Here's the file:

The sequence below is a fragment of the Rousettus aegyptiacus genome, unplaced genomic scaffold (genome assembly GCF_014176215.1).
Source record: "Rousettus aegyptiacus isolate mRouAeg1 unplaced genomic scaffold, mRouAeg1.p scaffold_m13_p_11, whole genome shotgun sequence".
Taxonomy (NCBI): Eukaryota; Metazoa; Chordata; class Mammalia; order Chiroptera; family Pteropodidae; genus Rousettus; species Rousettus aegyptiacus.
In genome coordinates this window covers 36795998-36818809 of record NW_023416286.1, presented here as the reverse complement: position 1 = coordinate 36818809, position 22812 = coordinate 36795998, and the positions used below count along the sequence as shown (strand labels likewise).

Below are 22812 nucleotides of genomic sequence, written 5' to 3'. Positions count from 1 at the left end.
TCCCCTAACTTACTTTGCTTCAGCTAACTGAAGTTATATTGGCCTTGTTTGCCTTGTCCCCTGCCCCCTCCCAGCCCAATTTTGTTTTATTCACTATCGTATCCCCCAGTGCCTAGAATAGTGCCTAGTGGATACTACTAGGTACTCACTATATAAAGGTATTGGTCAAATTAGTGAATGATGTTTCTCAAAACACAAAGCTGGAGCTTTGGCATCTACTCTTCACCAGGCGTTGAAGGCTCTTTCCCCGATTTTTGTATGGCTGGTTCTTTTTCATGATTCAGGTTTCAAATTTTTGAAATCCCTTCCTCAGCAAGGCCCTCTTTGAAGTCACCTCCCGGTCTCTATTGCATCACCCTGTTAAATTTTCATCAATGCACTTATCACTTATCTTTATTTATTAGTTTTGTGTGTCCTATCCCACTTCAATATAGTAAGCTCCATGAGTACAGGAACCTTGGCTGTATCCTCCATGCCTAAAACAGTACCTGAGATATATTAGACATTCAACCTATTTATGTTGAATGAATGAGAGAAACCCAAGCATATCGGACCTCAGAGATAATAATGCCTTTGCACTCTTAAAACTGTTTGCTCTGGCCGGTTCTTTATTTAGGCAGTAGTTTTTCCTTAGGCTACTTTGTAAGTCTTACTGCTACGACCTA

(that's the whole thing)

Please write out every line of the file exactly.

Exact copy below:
The sequence below is a fragment of the Rousettus aegyptiacus genome, unplaced genomic scaffold (genome assembly GCF_014176215.1).
Source record: "Rousettus aegyptiacus isolate mRouAeg1 unplaced genomic scaffold, mRouAeg1.p scaffold_m13_p_11, whole genome shotgun sequence".
Taxonomy (NCBI): Eukaryota; Metazoa; Chordata; class Mammalia; order Chiroptera; family Pteropodidae; genus Rousettus; species Rousettus aegyptiacus.
In genome coordinates this window covers 36795998-36818809 of record NW_023416286.1, presented here as the reverse complement: position 1 = coordinate 36818809, position 22812 = coordinate 36795998, and the positions used below count along the sequence as shown (strand labels likewise).

Below are 22812 nucleotides of genomic sequence, written 5' to 3'. Positions count from 1 at the left end.
TCCCCTAACTTACTTTGCTTCAGCTAACTGAAGTTATATTGGCCTTGTTTGCCTTGTCCCCTGCCCCCTCCCAGCCCAATTTTGTTTTATTCACTATCGTATCCCCCAGTGCCTAGAATAGTGCCTAGTGGATACTACTAGGTACTCACTATATAAAGGTATTGGTCAAATTAGTGAATGATGTTTCTCAAAACACAAAGCTGGAGCTTTGGCATCTACTCTTCACCAGGCGTTGAAGGCTCTTTCCCCGATTTTTGTATGGCTGGTTCTTTTTCATGATTCAGGTTTCAAATTTTTGAAATCCCTTCCTCAGCAAGGCCCTCTTTGAAGTCACCTCCCGGTCTCTATTGCATCACCCTGTTAAATTTTCATCAATGCACTTATCACTTATCTTTATTTATTAGTTTTGTGTGTCCTATCCCACTTCAATATAGTAAGCTCCATGAGTACAGGAACCTTGGCTGTATCCTCCATGCCTAAAACAGTACCTGAGATATATTAGACATTCAACCTATTTATGTTGAATGAATGAGAGAAACCCAAGCATATCGGACCTCAGAGATAATAATGCCTTTGCACTCTTAAAACTGTTTGCTCTGGCCGGTTCTTTATTTAGGCAGTAGTTTTTCCTTAGGCTACTTTGTAAGTCTTACTGCTACGACCTA